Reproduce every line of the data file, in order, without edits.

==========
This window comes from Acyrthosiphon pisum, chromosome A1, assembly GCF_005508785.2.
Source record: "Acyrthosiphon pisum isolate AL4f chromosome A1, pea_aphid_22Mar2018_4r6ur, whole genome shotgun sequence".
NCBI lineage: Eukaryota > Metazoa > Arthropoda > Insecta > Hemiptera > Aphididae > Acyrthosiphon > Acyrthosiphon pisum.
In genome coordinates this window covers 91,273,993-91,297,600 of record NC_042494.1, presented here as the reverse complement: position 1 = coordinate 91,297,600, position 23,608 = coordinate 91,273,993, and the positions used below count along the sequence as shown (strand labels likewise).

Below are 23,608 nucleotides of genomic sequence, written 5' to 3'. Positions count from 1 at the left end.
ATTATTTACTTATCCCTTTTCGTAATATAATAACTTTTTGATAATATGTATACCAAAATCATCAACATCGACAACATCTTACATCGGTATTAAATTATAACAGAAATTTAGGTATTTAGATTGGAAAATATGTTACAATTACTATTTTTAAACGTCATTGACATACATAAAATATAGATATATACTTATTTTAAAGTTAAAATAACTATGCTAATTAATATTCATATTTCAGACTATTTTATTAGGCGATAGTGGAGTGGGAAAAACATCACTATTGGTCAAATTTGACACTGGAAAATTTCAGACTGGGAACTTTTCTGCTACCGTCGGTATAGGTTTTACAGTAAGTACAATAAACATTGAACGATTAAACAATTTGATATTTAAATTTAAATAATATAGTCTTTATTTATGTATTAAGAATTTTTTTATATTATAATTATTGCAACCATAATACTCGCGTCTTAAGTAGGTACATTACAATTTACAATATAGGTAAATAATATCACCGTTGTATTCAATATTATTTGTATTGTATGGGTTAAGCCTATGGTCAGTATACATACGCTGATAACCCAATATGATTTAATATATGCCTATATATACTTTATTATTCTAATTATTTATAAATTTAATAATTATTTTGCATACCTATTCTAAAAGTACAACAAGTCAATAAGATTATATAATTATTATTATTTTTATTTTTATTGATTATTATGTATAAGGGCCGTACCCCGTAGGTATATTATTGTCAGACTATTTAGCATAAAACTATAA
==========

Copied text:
This window comes from Acyrthosiphon pisum, chromosome A1, assembly GCF_005508785.2.
Source record: "Acyrthosiphon pisum isolate AL4f chromosome A1, pea_aphid_22Mar2018_4r6ur, whole genome shotgun sequence".
NCBI lineage: Eukaryota > Metazoa > Arthropoda > Insecta > Hemiptera > Aphididae > Acyrthosiphon > Acyrthosiphon pisum.
In genome coordinates this window covers 91,273,993-91,297,600 of record NC_042494.1, presented here as the reverse complement: position 1 = coordinate 91,297,600, position 23,608 = coordinate 91,273,993, and the positions used below count along the sequence as shown (strand labels likewise).

Below are 23,608 nucleotides of genomic sequence, written 5' to 3'. Positions count from 1 at the left end.
ATTATTTACTTATCCCTTTTCGTAATATAATAACTTTTTGATAATATGTATACCAAAATCATCAACATCGACAACATCTTACATCGGTATTAAATTATAACAGAAATTTAGGTATTTAGATTGGAAAATATGTTACAATTACTATTTTTAAACGTCATTGACATACATAAAATATAGATATATACTTATTTTAAAGTTAAAATAACTATGCTAATTAATATTCATATTTCAGACTATTTTATTAGGCGATAGTGGAGTGGGAAAAACATCACTATTGGTCAAATTTGACACTGGAAAATTTCAGACTGGGAACTTTTCTGCTACCGTCGGTATAGGTTTTACAGTAAGTACAATAAACATTGAACGATTAAACAATTTGATATTTAAATTTAAATAATATAGTCTTTATTTATGTATTAAGAATTTTTTTATATTATAATTATTGCAACCATAATACTCGCGTCTTAAGTAGGTACATTACAATTTACAATATAGGTAAATAATATCACCGTTGTATTCAATATTATTTGTATTGTATGGGTTAAGCCTATGGTCAGTATACATACGCTGATAACCCAATATGATTTAATATATGCCTATATATACTTTATTATTCTAATTATTTATAAATTTAATAATTATTTTGCATACCTATTCTAAAAGTACAACAAGTCAATAAGATTATATAATTATTATTATTTTTATTTTTATTGATTATTATGTATAAGGGCCGTACCCCGTAGGTATATTATTGTCAGACTATTTAGCATAAAACTATAA